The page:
The RMS Titanic was a passenger liner built in Belfast by the famous Harland and Wolff shipyard. Here are some commonly believed legends that are, in fact, untrue.
The Titanic is one of the most famous ships in the world, perhaps made more famous by the movie of its name in 1997.
The real-life story of the Titanic is one of tragedy, heartbreak, and all-around misfortune. Unfortunately, when the ship struck an iceberg off the coast of Newfoundland, it simply wasn’t equipped for the accident.
Among the 1,500 people who went down with the vessel, there were emigrants, some of the wealthiest people in the world, and some of the people who were behind creating the ship.
While it is a tale of tragedy, the movie has romanticised certain details of the ship’s downfall, and we’re here to set the record straight. Let’s take a look at the ten commonly believed myths and legends about the Titanic.
10. The Titanic was supposed to be “unsinkable” – there’s no proof anyone said this
One of the most commonly believed myths and legends about the Titanic is that the ship was unsinkable. In the movie, Rose’s mother looks up at the vessel from the dock and says, “So, this is the ship they say is unsinkable”.
While this makes for a good story, there is no record of anyone from White Star Line making the claim that the ship was “unsinkable”.
9. Most people in Third Class were Irish – just not true
While the movie perpetrated the image that most of the people in Third Class were Irish, most people in this part of the ship were, in fact, British.
Plus, the British just outweighed the Swedish in Third Class. There were 113 Irish people in Third Class, 47 of which survived.
8. There was no vessel like the Titanic before – there actually was
There is a big misconception that there was no ship built like the Titanic before. However, this isn’t true.
The Titanic was actually the second of three Olympic-class ocean liners operated by the White Star Line.
7. Third Class passengers were kept behind barriers – not why you think
While in the movie, it was made to look as though the Third-Class passengers were purposely held back by fences, preventing them from reaching the lifeboats; this was actually in accordance with US immigration law.
The Titanic had to have gates between the ship’s decks to avoid the spread of disease. A much less sinister reason than is represented in the film.
6. The Titanic and Liverpool – the port of registry
Many people think that because the Titanic’s port of registry was in Liverpool that it must have been there. However, it wasn’t!
Built in Belfast and berthed in Southampton, the vessel never actually ventured to the city of Scousers.
5. The sinking was Bruce Ismay’s fault – an unfortunate grudge held
Bruce Ismay was the Chairman and Managing Director of the White Star Line. When he was young, he became the enemy of William Randolph Hearst, a powerful newspaper magnate who was known to hold a grudge.
In turn, he endlessly blamed Ismay for the demise of the Titanic. However, in fact, he spent hours helping women and children onto lifeboats when the ship was sinking.
4. The Titanic was the first ship to transmit an SOS distress call – it was actually the fourth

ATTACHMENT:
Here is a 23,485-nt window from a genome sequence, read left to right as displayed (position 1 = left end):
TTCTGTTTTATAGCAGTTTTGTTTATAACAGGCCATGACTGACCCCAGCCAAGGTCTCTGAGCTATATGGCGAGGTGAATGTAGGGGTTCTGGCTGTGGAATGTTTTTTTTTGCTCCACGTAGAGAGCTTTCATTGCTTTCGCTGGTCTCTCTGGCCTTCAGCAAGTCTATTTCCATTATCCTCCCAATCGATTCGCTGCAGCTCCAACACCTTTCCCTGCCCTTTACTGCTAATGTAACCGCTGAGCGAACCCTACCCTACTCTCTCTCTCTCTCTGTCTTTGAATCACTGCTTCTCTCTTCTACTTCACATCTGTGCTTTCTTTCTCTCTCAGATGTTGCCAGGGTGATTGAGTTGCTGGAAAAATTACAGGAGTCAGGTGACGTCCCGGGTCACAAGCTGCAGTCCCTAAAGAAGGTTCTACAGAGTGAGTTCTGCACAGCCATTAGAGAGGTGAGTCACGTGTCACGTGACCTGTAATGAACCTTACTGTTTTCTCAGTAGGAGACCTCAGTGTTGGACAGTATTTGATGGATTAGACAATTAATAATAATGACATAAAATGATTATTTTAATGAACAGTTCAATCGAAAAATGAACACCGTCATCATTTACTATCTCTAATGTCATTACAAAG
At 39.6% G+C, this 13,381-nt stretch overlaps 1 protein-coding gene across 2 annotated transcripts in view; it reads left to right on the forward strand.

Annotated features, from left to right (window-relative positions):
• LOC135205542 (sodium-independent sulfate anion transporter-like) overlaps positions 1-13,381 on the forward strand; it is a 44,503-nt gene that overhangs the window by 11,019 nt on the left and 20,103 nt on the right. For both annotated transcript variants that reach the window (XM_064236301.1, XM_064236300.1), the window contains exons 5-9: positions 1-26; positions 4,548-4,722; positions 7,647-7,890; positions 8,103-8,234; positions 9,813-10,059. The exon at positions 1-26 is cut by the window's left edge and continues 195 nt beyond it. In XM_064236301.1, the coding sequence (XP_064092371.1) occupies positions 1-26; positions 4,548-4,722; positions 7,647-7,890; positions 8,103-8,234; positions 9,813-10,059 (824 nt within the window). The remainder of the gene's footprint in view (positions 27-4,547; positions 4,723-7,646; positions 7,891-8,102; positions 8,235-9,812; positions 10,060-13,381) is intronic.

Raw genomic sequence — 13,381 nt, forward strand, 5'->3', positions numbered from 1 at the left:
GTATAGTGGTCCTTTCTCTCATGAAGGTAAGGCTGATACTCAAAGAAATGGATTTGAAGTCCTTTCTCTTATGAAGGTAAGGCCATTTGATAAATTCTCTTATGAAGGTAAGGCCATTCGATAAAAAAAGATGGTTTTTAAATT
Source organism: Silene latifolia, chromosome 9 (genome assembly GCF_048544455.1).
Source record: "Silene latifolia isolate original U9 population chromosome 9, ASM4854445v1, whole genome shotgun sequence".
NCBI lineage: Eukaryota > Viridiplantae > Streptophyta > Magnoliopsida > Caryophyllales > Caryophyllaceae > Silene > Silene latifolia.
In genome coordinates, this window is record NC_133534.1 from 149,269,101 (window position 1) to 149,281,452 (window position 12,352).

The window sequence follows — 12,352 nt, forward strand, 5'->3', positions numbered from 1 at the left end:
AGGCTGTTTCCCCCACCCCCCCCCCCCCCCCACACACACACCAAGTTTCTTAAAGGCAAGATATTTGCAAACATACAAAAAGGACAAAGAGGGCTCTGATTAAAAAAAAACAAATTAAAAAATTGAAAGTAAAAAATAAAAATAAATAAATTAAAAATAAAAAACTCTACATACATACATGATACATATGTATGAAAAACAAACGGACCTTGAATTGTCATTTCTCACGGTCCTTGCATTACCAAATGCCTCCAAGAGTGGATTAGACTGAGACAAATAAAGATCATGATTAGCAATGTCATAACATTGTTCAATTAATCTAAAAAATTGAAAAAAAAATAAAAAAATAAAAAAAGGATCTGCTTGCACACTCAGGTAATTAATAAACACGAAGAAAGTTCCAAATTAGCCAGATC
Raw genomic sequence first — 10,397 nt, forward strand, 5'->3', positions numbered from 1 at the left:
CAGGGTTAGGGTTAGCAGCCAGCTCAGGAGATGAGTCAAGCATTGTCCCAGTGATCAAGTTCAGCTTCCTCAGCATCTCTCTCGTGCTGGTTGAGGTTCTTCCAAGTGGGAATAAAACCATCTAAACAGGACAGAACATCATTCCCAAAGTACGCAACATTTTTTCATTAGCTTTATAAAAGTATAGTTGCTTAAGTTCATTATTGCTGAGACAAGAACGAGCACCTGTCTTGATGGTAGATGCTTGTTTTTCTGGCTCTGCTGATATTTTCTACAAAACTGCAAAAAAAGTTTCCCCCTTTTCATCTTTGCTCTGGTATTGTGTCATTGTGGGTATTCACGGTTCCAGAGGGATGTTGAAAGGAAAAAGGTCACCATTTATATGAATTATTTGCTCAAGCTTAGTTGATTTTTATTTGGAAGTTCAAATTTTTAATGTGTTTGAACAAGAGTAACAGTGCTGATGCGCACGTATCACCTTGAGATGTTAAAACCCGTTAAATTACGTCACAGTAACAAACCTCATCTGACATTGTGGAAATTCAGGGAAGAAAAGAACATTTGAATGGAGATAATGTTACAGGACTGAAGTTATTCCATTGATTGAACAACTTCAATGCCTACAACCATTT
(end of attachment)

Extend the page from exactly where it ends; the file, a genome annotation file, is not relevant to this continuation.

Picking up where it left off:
Another of the commonly believed myths and legends about the Titanic is that it was the first ship to transmit an SOS distress call.
However, it was actually the fourth ship to use this new signal, which replaced CQD, one of the first distress signals adopted for radio use, in 1904.
The first ship to ever transmit an SOS distress was the Cunard liner SS Slavonia. All passengers on board this ship were saved.
3. The Titanic disaster was the greatest peacetime maritime disaster – while terrible, it wasn’t the worst
Because of the movie, it is often believed that the Titanic sinking, which killed over 1,500 people, was the greatest peacetime maritime disaster of all time.
However, in 1865, the Mississippi steamboat SS Sultana sank and killed 1,800 people near Memphis.
In 1987, the overcrowded MV Dona Paz collided with an oil tanker, which resulted in it overturning and killing 4,500 passengers and crew. While 706 people survived the Titanic, only 26 people survived the other two disasters.
2. The sinking of the Titanic was a conspiracy – absolutely untrue
Like many big world events, hundreds of conspiracy theories were formed when the ship sank.
The most common is that the Titanic was really her sister, Olympic, in disguise. However, these theories are simply untrue, with hard evidence to back them up.
1. The captain was a hero – a controversial opinion
Many people hailed Captain Edward John Smith as a hero, especially in his portrayal in the 1997 movie. While the captain did, in fact, go down with the ship, the circumstances surrounding his death are unknown.
Allegedly, he was appointed as Captain of the Titanic for his ability to socialise with First Class passengers, not for his abilities. The captain holds all responsibility for his ship, the number of lookouts and the speed of the ship.
Furthermore, he was responsible for loading lifeboats, of which numerous were left without being filled, something that is present in the film but not at the hands of the captain. However, there is no denying that he met his end with bravery and dignity.